I hope you love the roasted eggplant from the recipe below! Enjoy it as is or follow our instructions in the notes section to transform it into a healthy, low-calorie version of eggplant parmesan! If you’re looking for some delicious main courses, why not try our Longhorn Steakhouse Spicy Chicken Bites or our Beef Stew!

Easy Roasted Eggplant Recipe

Recipe by thisrecipelifeCourse: DinnerDifficulty: Easy


Prep time


Cooking time



Rich, warm flavors and a caramelized crust makes this easy roasted eggplant a hit at any dinner table.


  • 1 eggplant, sliced in 1/2 inch thick circles

  • Olive oil

  • Salt and pepper to taste


  • Preheat oven to 400 degrees. Line a baking sheet with parchment paper.
  • Slice eggplant and place on parchment. Oil both sides generously and season both sides.
  • Roast at 400 degrees for 30-40 minutes, turning halfway through.
  • Serve immediately.


  • For extra flavor, turn your roasted eggplant into a healthy eggplant parmesan. Top it with marinara sauce and sprinkle a blend of mozzarella and parmesan cheese on top. Broil for 1-2 minutes or until cheese is golden and bubbly.

Why do people put flour in mac and cheese?

Are you like me: Your kids prefer the cheesy pasta out of a box, but you prefer the taste of homemade? I don’t think I’ll ever understand that! Homemade cheese sauce, when done right, is so rewarding! That gooey, cheesy sauce that is creamy and tangy and perfectly covers your pasta! It is definitely MY go-to comfort food! We’ll share our secrets to the best homemade cheese sauce, as well as an easy cheesy shell pasta recipe that you can whip up for any night of the week! So, the first question we’ll tackle is: Why add flour to cheese sauce?

Why add flour to cheese sauce?

To make a great cheese sauce, you need flour… and butter! These two ingredients are the base. It’s called a roux. Flour is a thickener and cheese sauce needs to be slightly thick. Runny, loose cheese sauce sitting at the bottom of your pasta dish gives me cereal vibes! Definitely NOT a good thing when it comes to pasta, no matter which type of pasta you use.

A good cheese sauce completely covers the pasta, inside, under, above, and all around. I really like using shell-shaped pasta for my homemade cheddar cheese sauce. I love biting into a shell and it is filled and overflowing with rich, delicious cheese.

To make the roux, you simply take a saucepan over medium heat and melt some butter. Depending on how much pasta you’re cooking, the amount of butter will fluctuate. For 2 cups of dried pasta, aim for 4 tablespoons of butter.

You’ll want a good saucepan that evenly distributes the heat so as not to burn your ingredients. I love my Carote saucepan. Check out the saucepan I used for this recipe here.

I get commissions for purchases made through links in this post. As an Amazon Associate I earn from qualifying purchases.

Now, use the good stuff here. Tasteless, low-quality butter doesn’t cook right and definitely doesn’t taste right either. I like good Irish butter or a good organic sweet cream butter.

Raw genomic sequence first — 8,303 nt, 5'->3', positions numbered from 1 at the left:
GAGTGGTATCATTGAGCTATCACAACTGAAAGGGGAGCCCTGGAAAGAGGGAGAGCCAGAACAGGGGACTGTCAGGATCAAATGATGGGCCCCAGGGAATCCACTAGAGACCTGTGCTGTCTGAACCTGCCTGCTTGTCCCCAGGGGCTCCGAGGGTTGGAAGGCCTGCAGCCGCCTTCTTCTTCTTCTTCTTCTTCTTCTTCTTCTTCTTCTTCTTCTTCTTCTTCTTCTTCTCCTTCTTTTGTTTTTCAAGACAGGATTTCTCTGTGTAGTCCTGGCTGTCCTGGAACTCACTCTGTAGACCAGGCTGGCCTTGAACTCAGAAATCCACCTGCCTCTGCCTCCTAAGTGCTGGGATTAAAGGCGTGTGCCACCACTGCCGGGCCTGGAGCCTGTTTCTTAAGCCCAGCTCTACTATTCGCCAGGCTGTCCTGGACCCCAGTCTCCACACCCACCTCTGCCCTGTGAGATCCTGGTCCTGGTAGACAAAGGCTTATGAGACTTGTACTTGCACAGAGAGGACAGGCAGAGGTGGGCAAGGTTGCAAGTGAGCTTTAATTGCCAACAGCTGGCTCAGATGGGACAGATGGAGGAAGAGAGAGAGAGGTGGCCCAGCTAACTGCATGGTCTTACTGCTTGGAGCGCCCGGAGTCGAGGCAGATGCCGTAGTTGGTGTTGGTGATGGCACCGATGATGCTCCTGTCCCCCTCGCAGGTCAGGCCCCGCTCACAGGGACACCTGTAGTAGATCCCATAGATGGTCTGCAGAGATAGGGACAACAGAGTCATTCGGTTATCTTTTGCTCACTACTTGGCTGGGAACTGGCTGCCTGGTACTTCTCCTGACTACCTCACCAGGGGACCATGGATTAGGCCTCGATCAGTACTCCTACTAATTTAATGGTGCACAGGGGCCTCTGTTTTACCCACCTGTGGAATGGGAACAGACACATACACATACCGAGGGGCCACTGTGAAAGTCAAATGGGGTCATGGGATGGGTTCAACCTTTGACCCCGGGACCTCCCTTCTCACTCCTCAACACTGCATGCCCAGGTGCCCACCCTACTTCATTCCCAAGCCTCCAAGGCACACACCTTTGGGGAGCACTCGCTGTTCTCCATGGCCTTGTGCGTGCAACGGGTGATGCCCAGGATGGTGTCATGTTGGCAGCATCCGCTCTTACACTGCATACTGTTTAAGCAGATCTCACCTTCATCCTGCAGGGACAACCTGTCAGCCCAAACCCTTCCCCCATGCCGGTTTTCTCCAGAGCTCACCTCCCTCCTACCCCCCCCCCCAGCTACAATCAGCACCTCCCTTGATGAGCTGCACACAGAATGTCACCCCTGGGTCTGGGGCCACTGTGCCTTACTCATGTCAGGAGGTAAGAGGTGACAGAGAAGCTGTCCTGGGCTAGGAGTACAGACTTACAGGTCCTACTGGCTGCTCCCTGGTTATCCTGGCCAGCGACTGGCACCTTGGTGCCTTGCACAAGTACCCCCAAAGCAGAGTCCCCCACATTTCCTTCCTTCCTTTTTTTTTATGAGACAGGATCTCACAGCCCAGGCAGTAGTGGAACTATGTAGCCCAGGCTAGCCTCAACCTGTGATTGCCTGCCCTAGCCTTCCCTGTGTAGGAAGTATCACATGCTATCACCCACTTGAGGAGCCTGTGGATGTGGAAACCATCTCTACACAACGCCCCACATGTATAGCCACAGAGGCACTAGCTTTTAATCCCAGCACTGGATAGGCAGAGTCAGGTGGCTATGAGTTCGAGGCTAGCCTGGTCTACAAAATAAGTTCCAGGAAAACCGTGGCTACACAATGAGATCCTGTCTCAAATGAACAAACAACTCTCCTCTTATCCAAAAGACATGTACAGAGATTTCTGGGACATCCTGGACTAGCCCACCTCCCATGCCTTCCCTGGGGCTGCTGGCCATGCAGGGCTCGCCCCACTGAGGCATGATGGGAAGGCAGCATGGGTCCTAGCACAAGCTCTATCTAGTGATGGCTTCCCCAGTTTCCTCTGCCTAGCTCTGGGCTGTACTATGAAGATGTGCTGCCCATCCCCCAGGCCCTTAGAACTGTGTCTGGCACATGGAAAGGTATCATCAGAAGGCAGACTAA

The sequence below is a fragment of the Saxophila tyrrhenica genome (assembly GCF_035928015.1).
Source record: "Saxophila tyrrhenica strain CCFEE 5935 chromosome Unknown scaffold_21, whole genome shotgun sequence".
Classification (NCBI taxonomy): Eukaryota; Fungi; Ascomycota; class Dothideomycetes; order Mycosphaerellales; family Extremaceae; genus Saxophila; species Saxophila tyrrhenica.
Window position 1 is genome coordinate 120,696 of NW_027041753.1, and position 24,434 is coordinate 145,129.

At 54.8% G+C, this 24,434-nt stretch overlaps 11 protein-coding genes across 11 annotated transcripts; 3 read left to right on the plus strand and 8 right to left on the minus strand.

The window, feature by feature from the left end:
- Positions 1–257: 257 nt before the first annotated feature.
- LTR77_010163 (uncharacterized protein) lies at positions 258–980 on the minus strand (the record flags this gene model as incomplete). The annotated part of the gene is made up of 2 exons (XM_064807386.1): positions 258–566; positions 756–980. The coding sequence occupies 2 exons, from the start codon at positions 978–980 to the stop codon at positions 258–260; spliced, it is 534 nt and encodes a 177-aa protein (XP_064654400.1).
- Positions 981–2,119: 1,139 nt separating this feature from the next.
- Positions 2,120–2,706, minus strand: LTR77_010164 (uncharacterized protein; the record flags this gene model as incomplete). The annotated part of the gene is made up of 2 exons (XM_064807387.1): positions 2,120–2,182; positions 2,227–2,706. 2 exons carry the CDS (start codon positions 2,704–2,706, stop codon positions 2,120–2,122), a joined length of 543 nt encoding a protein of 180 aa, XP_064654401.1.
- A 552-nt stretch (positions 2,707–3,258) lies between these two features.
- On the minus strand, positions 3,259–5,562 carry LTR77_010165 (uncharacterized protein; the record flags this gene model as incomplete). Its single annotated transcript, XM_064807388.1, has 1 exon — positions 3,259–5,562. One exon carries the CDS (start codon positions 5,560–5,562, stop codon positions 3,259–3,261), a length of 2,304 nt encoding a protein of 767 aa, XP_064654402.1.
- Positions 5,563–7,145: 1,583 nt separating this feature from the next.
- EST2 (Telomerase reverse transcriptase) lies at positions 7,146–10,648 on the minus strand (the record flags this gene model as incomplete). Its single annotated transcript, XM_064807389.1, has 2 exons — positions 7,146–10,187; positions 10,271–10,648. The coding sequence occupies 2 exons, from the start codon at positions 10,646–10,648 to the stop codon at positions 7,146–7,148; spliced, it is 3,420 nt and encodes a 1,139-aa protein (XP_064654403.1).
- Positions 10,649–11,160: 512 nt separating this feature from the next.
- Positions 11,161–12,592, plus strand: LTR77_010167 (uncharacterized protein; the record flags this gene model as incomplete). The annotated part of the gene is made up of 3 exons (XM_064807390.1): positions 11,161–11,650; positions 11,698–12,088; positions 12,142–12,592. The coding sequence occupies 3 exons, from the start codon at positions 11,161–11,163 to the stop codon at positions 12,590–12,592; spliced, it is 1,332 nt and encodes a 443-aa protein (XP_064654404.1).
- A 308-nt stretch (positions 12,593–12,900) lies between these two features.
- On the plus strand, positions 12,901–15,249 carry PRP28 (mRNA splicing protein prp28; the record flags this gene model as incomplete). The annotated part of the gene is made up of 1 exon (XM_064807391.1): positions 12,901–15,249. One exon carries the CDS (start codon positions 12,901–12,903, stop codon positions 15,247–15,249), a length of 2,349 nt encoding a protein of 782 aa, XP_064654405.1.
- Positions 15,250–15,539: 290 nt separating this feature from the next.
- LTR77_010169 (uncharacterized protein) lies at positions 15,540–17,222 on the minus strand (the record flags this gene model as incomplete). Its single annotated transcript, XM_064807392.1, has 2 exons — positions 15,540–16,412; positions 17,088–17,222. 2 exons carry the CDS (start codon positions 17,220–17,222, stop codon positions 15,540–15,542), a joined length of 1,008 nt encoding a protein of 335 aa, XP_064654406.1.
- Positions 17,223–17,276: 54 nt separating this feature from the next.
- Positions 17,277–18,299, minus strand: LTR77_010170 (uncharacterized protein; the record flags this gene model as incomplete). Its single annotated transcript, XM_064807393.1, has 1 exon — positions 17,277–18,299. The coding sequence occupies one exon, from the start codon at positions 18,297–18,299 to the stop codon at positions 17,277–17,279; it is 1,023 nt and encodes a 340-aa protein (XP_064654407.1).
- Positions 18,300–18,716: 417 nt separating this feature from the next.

Next, once your butter is completely melted and it’s very slightly golden, add 3 tablespoons of flour and have a small whisk ready. Don’t overcook the butter. You’re going for a slightly nutty taste, not burned. The flour and butter combine immediately and start clumping up. Whisk as you cook out the flour a bit, maybe a minute.

Now that the butter and flour have combined and cooked a bit, you’ll need to add a cup of whole milk. These three ingredients create a creamy, milky sauce that becomes thick after whisking for a few minutes.

Do you heat the milk before you add it to the roux?

Yes and no. I don’t, but a lot of people do. Here’s what I do: I pour the milk in stages. This allows for the milk and roux to slowly combine so that the ingredients don’t seize up. A lot of steam is produced at first so be careful. Whisk constantly as you do this.

Once all the milk is poured in, continue whisking and turn the heat down a bit. You don’t want to burn the milk. That smells really bad, and tastes bad, too.

If you prefer to heat up the milk first, just pour the milk into a microwave-safe glass measuring cup and microwave for under a minute. Again, you don’t want to overcook the milk. Some people also heat up the milk in a small saucepan and that’s fine, too. I just try not to make too many extra dishes to wash. Remember, this is Kitchen Easy Life after all!

At first, the mixture is loose, but it does thicken quickly. Keep whisking and keep an eye on it. After about 3 minutes, it should be creamy and not milky anymore. Turn down the heat to low. Now it’s time to add the salt and pepper and the cheese! This is the fun part!

And now for the cheese!

I rarely ever just add cheddar cheese. I like to be a cheese mixologist if you will! Sometimes, it depends on what I have on hand, but other times, I just have to have a certain cheese taste!

One thing for sure, you need to have about 2 cups of grated cheddar cheese. I prefer sharp cheddar cheese. It adds a nice tang and has nice cheese flavor. Mild cheddar just doesn’t have enough cheese taste.